Today I took a spontaneous day off work due to a head cold and, as I didn't feel ill enough to stay indoors all day, I took myself off out to Avebury in the hope of clearing my head. Once there, I did one of my favourite walks across to Waden Hill and West Kennet Long Barrow. Walking towards the barrow, all I could hear was the song of the skylarks that always seem to be rise from the fields over there. However, as I drew close to the entrance of the barrow I was enchanted to see a wren, flitting from stone to stone with its familiar 'chit-chat'. The wren is one of my favourite birds as anyone reading might guess from the name of this Blog; whenever I see one it feels like a good sign - that all will be well and that 'I do not walk alone'. The wren stayed for a few seconds before flitting off into the grass and for a few minutes there was complete silence - I could no longer even hear the skylarks. This evening while doing some research on the wren I read that they roost together in little colonies in the cold weather and I wondered whether they had been roosting inside the barrow.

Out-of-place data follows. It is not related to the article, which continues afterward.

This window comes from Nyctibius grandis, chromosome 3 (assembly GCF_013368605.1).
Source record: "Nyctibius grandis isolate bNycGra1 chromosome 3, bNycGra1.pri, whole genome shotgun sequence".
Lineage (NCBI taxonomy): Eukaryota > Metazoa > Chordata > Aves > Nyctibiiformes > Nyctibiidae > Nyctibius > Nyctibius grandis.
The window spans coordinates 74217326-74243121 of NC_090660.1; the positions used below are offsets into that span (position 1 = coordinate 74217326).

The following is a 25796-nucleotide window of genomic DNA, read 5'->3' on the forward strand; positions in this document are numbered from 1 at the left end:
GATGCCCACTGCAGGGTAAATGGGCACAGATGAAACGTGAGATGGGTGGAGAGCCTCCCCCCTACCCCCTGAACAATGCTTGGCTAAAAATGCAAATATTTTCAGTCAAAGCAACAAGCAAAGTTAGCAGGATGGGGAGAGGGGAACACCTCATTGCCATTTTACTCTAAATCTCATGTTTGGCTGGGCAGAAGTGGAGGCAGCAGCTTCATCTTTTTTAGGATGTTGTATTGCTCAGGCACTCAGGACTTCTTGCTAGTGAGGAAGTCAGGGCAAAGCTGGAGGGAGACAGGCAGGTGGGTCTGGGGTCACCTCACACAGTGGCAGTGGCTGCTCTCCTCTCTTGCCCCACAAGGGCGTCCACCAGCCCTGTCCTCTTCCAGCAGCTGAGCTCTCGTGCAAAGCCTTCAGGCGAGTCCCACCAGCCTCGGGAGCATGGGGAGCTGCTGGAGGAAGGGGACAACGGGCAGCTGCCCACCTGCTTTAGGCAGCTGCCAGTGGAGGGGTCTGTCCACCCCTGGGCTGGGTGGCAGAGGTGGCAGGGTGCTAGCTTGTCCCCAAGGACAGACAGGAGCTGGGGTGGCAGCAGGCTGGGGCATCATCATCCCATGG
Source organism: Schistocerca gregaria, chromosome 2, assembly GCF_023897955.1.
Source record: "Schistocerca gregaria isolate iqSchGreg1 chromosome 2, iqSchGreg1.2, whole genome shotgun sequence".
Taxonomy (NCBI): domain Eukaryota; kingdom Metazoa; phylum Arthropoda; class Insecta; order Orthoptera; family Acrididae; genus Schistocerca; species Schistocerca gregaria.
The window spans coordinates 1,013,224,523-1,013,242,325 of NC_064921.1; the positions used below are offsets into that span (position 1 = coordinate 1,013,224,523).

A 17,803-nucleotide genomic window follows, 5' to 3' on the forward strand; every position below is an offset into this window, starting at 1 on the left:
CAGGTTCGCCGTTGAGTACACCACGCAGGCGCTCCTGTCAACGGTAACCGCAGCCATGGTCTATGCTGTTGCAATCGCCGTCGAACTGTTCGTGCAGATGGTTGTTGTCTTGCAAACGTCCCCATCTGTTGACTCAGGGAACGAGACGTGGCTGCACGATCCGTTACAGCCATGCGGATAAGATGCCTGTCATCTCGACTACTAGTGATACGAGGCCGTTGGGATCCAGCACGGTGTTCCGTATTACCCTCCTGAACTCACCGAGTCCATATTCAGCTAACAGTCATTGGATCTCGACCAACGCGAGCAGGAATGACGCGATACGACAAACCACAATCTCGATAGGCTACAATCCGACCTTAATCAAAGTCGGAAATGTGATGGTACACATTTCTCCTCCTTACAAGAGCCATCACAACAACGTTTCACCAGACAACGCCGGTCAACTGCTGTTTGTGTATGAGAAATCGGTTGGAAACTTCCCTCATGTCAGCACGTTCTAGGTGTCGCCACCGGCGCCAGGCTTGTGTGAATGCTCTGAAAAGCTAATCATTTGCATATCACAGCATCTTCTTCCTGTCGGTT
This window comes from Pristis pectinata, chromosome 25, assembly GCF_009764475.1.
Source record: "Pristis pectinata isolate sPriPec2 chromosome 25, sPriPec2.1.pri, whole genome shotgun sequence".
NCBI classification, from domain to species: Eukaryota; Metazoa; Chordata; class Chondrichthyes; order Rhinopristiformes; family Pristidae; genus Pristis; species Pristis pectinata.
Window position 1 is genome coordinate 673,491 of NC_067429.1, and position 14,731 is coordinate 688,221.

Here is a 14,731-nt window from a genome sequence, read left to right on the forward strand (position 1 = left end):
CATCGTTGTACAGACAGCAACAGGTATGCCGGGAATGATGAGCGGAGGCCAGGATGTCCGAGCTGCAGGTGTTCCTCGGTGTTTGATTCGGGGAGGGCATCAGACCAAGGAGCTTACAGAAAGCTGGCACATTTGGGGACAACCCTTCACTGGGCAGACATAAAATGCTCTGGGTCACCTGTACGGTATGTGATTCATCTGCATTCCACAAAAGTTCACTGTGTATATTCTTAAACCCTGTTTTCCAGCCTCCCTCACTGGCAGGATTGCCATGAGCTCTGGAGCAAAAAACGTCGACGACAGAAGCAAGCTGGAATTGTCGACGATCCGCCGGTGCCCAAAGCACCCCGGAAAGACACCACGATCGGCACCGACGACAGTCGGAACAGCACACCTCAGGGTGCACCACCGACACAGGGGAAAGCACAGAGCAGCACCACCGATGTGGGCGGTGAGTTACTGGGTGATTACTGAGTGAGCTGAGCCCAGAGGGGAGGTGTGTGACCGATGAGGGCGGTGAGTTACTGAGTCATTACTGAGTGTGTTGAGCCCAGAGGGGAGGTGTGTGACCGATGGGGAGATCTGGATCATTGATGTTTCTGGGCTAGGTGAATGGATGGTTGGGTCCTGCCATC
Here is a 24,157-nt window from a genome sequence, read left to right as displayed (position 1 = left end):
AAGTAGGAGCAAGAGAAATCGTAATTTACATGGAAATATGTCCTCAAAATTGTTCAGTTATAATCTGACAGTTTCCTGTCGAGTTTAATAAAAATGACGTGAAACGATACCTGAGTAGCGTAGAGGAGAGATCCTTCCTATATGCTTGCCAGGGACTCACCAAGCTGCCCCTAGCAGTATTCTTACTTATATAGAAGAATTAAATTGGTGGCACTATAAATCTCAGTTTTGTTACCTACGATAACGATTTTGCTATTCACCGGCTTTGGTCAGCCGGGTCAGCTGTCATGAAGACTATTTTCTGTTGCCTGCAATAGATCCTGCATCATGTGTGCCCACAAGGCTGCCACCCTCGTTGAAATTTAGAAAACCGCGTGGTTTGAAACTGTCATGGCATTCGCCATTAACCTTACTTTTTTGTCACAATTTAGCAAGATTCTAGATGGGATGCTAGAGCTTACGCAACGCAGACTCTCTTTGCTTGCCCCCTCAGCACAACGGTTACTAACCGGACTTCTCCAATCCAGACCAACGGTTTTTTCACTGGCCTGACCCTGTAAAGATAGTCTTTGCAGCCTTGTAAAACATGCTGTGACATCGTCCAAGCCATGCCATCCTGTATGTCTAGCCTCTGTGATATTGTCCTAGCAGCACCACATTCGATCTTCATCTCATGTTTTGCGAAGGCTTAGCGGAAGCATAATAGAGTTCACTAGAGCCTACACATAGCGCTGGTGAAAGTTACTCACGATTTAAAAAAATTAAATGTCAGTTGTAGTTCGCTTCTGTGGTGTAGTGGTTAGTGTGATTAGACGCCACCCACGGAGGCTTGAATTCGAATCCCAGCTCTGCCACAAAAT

There is much folk-lore associated with the wren relating to winter solstice time. I would just say here, however, that in my previous post 'Birds on Bare Branches' I said that the robin is symbolic of winter and for many of us it is. However, in folk-lore the reverse is true, the robin is associated with summer and the Oak-king while the wren represents winter and the Holly-king. Ancient folk-lore has it that the robin kills the wren at mid-winter (hence the red breast) and it is true that the wren was hunted on St Stephen's day (though revered for the rest of the year) and killed, presumably as a sacrifice.
The inside if West Kennet Long Barrow - where wrens have possibly been roosting. The scientific name for the wren is Troglodytes troglogdytes - which means cave dweller, after the wren's preference for cave like places.
For information about skylarks who now have endangered status see: